This is the fourth meal story from Luke’s Gospel (10:38-42):
Now as they went on their way, he entered a certain village, where a woman named Martha welcomed him into her home. She had a sister named Mary, who sat at the Lord’s feet and listened to what he was saying.
But Martha was distracted by her many tasks; so she came to him and asked, “Lord, do you not care that my sister has left me to do all the work by myself? Tell her then to help me.”
But the Lord answered her, “Martha, Martha, you are worried and distracted by many things; there is need of only one thing. Mary has chosen the better part, which will not be taken away from her.”
“True hospitality – even that given directly to the Lord –
attends to what the guest really wants.”
(Brendan Byrne, The Hospitality of God)
Martha is brazen in her approach to Jesus. The kyrie (“Lord”) she uses to address Jesus in chastising Mary is the formal, cosmic, and sovereign title; it is not a nicety or formality, as though calling Jesus “sir.” She is leveraging his position as supreme ruler to correct what she perceives as wasteful behavior in her sister: “Most High Ruler, do something about my sister’s laziness. She doesn’t understand.”
Jesus ignores both her expression of the problem and her proposed solution. Instead, Jesus points to Mary as an example of the better way. It is not service against worship; it is service that overflows from worship. Mary is not sitting idly. She has assumed the position of disciple, listening and learning. Hospitality has not been forsaken by Mary. In fact, she has given the guest exactly what the guest wants. Martha, by telling Jesus what to do, demonstrates that she is not really interested in what Jesus says. Jesus’ instruction to Martha is that her work will only have meaning when it is immersed in the Christly ethos and identity of listening. She cares less for what the guest wants than for what she wants the guest to appreciate. And so as a host, she fails.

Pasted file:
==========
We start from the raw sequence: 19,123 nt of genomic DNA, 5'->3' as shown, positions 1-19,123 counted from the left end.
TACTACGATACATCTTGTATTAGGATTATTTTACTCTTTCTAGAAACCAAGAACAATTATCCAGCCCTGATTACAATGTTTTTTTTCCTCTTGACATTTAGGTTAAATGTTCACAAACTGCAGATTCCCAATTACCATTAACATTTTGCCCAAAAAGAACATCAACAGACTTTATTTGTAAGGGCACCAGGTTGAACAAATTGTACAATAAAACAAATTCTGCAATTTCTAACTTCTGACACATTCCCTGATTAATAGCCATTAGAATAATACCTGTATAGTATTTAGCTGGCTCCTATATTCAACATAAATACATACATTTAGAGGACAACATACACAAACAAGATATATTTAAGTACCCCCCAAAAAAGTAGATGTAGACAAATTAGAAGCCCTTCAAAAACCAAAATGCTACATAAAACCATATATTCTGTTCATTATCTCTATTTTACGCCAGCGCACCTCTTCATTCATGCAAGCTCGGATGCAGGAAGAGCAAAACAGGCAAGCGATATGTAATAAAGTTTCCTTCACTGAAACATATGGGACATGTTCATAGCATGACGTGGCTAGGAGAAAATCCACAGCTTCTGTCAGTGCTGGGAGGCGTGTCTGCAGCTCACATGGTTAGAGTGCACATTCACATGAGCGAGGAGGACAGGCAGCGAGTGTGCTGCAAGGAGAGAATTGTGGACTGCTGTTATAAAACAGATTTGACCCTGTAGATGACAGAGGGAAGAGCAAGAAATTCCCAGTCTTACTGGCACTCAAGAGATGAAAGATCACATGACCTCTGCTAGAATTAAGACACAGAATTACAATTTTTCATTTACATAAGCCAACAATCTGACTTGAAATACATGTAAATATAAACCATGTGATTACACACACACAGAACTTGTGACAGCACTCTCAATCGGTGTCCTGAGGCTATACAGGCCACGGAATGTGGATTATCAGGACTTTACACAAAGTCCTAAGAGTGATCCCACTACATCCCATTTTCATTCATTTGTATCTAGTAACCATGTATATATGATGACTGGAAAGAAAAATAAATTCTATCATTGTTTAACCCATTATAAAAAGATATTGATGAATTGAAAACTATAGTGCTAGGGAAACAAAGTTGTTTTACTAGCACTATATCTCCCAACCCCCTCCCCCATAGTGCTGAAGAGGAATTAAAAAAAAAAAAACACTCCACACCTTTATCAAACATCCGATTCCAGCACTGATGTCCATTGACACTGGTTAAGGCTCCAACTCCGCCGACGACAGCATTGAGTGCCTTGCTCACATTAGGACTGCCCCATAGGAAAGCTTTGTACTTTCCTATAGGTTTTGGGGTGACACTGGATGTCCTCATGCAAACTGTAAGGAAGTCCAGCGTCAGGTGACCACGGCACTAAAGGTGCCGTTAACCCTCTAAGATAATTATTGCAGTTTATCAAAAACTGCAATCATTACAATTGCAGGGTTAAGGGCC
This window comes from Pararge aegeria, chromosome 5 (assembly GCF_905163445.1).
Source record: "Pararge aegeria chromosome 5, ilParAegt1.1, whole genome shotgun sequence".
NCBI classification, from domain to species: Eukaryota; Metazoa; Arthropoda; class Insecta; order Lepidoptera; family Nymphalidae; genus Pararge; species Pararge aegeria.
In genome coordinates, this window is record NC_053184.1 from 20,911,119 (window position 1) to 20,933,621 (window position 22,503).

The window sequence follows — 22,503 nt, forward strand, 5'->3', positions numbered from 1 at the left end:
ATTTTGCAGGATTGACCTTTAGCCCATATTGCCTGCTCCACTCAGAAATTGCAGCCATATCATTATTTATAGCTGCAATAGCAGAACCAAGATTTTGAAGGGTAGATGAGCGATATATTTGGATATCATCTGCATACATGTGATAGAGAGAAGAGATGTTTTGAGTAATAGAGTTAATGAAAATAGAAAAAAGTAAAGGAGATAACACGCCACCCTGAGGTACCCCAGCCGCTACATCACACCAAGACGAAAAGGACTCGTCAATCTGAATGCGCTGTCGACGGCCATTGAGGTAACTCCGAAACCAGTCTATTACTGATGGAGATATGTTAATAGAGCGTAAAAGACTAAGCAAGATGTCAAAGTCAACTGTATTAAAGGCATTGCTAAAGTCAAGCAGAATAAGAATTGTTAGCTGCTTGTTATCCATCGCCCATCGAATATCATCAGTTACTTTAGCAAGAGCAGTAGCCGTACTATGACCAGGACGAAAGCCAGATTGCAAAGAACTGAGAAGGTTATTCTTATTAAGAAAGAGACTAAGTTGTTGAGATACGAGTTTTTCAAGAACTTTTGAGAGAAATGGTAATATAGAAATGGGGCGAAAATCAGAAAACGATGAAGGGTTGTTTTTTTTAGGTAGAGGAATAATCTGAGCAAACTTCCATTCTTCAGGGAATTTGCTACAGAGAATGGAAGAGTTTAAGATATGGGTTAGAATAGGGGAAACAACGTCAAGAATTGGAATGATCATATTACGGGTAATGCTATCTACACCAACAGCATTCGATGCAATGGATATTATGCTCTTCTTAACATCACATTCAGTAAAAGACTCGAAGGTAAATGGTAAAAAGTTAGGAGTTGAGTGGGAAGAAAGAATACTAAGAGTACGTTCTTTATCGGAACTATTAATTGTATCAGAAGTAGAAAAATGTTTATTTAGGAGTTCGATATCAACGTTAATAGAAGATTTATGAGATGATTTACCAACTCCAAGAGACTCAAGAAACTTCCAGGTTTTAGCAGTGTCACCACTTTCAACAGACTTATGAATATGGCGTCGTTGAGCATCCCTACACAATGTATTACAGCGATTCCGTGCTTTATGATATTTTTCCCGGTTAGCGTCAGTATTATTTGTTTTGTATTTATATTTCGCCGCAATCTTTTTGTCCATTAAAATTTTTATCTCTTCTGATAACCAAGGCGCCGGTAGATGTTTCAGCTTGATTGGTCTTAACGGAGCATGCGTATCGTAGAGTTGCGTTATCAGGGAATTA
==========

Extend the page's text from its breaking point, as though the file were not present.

In our frenetic service on behalf of Christ we often miss the path of simple and deep hospitality, that Jesus desires our work in peace and justice to be rooted in a profound and intimate understanding of him. It is here that we discover the urgent primacy of Sunday worship and immersion in the Eucharistic life of the Church. Much of the contemporary evangelical movement in social justice and the work of service toward others is not rooted in the deep worship life of the Church. But it is in the liturgy where the fullness of Christ’s presence is experienced in his body. It is there that we learn to listen, to be patient, to soak in the transformative power of Christ’s incarnation and Paschal mystery. We sit at Jesus’ feet and listen, and we begin to know what Jesus really wants. If our work in seeking justice in the world does not find its origin there, at Jesus’ feet, it will be a shallow and distorted application of the good news of the Kingdom. For justice, peace, and service are but shadows of their true potential if they are not overflowing from the cup of prayer and worship.
It’s easy to be Martha, to do and not listen, because genuine listening to Christ will most certainly require us to change. We would rather adopt our own version of Kingdom themes, plucked from their Christly identity, neutered and distorted and branded as “true religion.” This is justice and service that is arrogant for it forces our desire and our vision for ourselves and the world on Jesus, who is abundantly willing to set us straight.
It is not at all surprising that this story is followed immediately by the disciples asking Jesus to teach them how to pray.